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Miss Sunshine
10-24-2006, 08:08 AM
Hi guys:)

I'm gong through a dilema about coping skills with Lupus.
After having a core decompression on my right hip and a total hip replacement at 21, I quit smoking for a while. I had two blood cloats the following year in my lungs and while on Coumadin was not smoking.

I have severe kidney involvement and have been taking CellCept, this summer I went out everynight with my co-workers for drinks and I feel guilty when I see my doctors and my tests results are always just as bad.
I suffer the consequences in silence, I can't blame anyone for my destructive behaviour. I expect to wake up puffy, swollen and in so much pain.
Can someone tell me if I am going through a phase, or am I slowly killing myself?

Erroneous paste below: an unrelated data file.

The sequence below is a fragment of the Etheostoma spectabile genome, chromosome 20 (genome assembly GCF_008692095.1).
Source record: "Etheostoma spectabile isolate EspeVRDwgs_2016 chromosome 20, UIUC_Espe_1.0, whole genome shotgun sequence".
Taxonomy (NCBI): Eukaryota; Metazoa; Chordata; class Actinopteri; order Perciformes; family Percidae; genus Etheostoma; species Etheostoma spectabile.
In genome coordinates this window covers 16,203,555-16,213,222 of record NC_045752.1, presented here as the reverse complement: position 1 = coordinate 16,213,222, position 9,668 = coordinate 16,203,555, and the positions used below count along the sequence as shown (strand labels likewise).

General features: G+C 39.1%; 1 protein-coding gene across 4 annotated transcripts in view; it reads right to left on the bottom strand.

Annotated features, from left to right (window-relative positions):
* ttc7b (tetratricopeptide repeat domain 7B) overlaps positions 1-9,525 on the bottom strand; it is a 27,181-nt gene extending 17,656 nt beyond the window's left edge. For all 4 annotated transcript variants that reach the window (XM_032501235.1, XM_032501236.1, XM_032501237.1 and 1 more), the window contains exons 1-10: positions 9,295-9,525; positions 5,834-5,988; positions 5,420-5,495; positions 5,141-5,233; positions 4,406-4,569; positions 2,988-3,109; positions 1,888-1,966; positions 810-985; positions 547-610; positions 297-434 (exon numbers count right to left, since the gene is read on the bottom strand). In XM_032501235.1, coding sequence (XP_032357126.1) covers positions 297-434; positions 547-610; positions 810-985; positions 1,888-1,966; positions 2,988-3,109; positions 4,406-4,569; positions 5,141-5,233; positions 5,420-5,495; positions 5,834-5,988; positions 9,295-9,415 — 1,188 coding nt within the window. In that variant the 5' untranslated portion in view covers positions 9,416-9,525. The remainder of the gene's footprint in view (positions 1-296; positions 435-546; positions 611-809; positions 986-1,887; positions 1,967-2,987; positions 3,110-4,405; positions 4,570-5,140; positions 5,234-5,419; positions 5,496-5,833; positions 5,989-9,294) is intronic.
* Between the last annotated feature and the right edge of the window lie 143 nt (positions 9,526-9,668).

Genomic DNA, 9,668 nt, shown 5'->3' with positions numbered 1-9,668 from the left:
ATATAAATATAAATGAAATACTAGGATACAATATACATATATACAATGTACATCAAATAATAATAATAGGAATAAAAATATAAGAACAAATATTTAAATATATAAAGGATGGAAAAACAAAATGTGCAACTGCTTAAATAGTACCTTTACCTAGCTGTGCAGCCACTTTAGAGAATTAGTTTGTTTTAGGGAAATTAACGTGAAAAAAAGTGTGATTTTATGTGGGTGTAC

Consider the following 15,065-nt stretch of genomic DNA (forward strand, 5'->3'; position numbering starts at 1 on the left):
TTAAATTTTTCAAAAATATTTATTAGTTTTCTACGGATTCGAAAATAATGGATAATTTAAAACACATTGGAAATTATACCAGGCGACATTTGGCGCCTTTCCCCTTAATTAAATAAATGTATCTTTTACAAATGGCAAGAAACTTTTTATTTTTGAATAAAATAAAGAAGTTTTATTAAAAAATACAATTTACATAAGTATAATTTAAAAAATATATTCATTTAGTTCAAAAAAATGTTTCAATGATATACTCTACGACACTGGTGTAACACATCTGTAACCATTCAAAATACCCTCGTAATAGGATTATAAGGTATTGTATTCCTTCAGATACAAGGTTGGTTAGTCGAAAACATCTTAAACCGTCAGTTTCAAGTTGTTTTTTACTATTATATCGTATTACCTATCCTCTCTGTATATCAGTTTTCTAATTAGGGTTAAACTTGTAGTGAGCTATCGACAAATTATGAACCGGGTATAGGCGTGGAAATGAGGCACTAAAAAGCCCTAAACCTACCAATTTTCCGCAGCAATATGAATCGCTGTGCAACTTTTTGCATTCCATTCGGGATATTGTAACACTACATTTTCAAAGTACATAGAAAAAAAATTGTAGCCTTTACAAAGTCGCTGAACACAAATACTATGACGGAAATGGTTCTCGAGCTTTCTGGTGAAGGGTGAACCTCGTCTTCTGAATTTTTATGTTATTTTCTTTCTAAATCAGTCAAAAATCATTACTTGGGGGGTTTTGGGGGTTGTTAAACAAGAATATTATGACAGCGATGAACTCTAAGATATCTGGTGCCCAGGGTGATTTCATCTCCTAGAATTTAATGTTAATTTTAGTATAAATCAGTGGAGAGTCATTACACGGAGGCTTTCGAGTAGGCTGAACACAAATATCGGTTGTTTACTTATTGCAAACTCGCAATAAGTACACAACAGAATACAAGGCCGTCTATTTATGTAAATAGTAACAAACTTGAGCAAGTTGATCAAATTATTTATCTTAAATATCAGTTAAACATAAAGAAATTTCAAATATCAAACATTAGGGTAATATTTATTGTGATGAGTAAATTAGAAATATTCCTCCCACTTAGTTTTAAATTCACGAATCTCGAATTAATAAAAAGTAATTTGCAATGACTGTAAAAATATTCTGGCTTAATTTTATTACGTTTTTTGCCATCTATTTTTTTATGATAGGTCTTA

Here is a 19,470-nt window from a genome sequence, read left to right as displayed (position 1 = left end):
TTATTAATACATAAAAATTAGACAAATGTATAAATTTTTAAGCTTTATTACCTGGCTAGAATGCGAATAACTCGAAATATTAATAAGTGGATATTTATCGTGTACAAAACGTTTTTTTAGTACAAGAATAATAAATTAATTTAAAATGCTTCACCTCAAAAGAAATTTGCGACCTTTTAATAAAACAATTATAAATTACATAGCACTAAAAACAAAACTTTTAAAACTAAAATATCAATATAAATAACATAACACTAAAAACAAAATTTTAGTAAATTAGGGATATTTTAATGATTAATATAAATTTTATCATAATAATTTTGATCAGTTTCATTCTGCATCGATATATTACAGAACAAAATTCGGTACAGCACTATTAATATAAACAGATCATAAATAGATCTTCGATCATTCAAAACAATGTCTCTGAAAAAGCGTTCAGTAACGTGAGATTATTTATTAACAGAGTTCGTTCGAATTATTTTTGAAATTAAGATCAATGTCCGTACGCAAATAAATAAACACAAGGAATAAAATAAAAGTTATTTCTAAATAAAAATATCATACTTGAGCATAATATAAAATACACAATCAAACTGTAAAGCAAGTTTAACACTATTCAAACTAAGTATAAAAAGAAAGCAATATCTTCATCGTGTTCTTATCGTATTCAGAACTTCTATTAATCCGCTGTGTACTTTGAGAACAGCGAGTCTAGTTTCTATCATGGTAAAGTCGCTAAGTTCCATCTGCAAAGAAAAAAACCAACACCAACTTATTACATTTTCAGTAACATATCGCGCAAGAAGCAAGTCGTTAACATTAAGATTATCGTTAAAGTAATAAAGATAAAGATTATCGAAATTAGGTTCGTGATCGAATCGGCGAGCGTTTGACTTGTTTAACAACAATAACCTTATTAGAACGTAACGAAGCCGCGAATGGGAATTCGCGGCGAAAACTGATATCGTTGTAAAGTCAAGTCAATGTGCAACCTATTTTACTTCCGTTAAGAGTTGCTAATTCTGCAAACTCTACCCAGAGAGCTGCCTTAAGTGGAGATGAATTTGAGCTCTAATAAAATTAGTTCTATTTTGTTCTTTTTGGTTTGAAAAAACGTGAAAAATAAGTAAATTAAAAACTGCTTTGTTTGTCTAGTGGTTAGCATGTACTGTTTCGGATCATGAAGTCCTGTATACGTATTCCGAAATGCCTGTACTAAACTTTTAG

MARYCAIN
10-24-2006, 10:16 AM
I really don't think it's either one - I think you're just a normal young woman who wants to enjoy the life you would have had if you didn't have lupus - it's perfectly understandable and doesn't mean you have some hidden death wish.

Acceptance of this disease comes hard for some people - it's hard to accept that your life has changed in dramatic ways, and to some degree you don't have control of what happens any more. So defying the disease and doing what you want, even if it isn't what's best for you, is a way of taking control of your life. In a way, it's good - it means you are a strong person with a strong will. The trick is focusing that strength of will on positive things that help you.